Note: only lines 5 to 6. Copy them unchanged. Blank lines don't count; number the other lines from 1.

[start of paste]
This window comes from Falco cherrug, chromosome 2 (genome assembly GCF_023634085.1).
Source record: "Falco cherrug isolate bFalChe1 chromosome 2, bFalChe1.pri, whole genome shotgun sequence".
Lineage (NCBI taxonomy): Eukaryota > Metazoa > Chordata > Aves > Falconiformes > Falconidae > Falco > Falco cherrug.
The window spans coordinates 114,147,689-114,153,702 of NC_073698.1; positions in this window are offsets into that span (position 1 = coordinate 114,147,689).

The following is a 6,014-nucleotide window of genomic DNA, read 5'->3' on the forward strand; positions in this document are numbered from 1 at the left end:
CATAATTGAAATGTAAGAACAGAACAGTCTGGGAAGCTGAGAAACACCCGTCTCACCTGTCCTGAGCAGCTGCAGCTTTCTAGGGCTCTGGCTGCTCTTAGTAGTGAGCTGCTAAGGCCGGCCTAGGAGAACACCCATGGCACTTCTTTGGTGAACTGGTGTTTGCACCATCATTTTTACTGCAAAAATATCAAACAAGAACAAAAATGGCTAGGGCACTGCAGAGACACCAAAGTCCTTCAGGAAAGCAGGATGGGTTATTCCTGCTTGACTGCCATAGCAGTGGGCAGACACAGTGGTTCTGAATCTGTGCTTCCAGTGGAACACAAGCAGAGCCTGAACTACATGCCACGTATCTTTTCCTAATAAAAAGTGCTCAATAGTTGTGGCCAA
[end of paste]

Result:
The following is a 6,014-nucleotide window of genomic DNA, read 5'->3' on the forward strand; positions in this document are numbered from 1 at the left end:
CATAATTGAAATGTAAGAACAGAACAGTCTGGGAAGCTGAGAAACACCCGTCTCACCTGTCCTGAGCAGCTGCAGCTTTCTAGGGCTCTGGCTGCTCTTAGTAGTGAGCTGCTAAGGCCGGCCTAGGAGAACACCCATGGCACTTCTTTGGTGAACTGGTGTTTGCACCATCATTTTTACTGCAAAAATATCAAACAAGAACAAAAATGGCTAGGGCACTGCAGAGACACCAAAGTCCTTCAGGAAAGCAGGATGGGTTATTCCTGCTTGACTGCCATAGCAGTGGGCAGACACAGTGGTTCTGAATCTGTGCTTCCAGTGGAACACAAGCAGAGCCTGAACTACATGCCACGTATCTTTTCCTAATAAAAAGTGCTCAATAGTTGTGGCCAA